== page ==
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US Solar Power Doubled In 2010, Set To Double Again In 2011

Solar power capacity in the US doubled last year, and could well double again in 2011, according to a report by the Solar Energy Industries Association.

This development makes solar the nation’s fastest growing energy sector. The growth has been helped by government incentives, strong demand and declining prices.

Despite the big rise, overall, the US’s global share of installed photovoltaic systems actually dropped from 6.5 percent to 5 percent, due to strong growth in Germany and Italy.

For combined photovoltaic and solar thermal power capacity, 956 megawatts were installed in 2010 alone, compared with 441 megawatts the previous year. 878 megawatts of photovoltaic systems and 78 megawatts of solar thermal power projects were installed in 2010.

Installed capacity, including both residential, commercial and utility-scale solar plants, may increase by up to 2 gigawatts in 2011, according to GTM Research, which worked with the Association on the report. The total cumulative amount of 2.6 gigawatts is enough to power more than 500,000 homes.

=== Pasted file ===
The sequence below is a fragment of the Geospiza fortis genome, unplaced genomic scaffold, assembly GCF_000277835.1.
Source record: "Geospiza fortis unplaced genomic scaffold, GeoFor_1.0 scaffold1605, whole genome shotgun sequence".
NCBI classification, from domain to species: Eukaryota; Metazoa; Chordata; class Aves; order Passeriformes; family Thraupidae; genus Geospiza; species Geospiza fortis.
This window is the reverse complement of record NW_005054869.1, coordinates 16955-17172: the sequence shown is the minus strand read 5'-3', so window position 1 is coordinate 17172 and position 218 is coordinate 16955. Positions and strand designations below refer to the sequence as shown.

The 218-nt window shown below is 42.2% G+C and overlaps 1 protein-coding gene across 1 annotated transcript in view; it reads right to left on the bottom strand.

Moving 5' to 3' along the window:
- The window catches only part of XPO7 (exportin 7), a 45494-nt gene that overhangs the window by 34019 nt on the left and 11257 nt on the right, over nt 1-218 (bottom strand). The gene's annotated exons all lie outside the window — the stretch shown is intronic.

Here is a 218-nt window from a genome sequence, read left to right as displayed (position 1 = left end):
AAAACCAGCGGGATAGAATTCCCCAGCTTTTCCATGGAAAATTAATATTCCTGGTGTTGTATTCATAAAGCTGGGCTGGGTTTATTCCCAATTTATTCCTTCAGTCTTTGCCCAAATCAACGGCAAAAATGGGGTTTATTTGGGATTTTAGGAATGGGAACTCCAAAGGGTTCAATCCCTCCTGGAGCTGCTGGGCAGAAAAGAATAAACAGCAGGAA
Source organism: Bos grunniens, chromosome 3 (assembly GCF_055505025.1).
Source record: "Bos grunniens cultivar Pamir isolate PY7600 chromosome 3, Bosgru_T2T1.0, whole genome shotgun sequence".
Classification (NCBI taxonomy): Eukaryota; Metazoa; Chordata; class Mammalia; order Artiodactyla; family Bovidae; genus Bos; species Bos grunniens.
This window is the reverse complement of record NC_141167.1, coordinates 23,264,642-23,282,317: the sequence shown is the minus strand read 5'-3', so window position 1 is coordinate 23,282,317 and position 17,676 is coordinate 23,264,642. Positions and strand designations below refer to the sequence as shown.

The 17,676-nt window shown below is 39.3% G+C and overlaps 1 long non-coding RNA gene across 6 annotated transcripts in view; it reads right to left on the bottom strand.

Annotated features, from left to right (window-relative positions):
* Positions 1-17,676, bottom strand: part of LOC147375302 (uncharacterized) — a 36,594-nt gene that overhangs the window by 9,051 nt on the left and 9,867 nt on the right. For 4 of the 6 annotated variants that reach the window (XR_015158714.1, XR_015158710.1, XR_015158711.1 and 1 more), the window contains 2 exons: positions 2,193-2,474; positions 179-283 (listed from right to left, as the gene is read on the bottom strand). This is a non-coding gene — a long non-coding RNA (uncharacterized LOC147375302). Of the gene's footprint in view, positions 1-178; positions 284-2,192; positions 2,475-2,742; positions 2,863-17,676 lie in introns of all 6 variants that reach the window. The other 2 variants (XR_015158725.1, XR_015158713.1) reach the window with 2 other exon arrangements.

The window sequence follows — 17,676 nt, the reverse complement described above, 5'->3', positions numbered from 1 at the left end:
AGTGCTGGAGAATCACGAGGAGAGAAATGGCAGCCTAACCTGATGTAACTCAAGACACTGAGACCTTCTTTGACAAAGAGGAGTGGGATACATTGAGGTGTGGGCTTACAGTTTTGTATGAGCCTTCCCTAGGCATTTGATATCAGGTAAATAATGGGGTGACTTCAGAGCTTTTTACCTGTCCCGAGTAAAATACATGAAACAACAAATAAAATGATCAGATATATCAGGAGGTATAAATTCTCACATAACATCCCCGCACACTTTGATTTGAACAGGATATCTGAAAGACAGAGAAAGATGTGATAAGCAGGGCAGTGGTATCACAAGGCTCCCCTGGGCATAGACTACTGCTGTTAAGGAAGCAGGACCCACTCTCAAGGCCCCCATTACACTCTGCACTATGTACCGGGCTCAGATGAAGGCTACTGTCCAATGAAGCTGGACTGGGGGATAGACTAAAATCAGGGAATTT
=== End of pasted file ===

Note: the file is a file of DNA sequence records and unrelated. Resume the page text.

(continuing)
The US Treasury grant program reimburses 30 percent of the costs associated with installing solar. This helped increase the number of installations, the report said. The installed cost of photovoltaic systems declined by 8 percent for commercial installations and 10 percent for commercial installations.

Some countries are cutting solar subsidies this year, which could lead to further price reductions because of oversupply of solar panels.

California has the most solar power installed, with 259 megawatts of photovoltaic installed in 2010 alone, New Jersey is in second place with 137 megawatts. This is more than double the figure of 57 megawatts for the previous year.

Do you have solar installed at your home or workplace, or are you thinking about having it installed soon? If so, it seems you are not alone.

Solar panels at Google image CC licensed by Avinash Kaushik
Via Bloomberg

Comments on this entry are closed.

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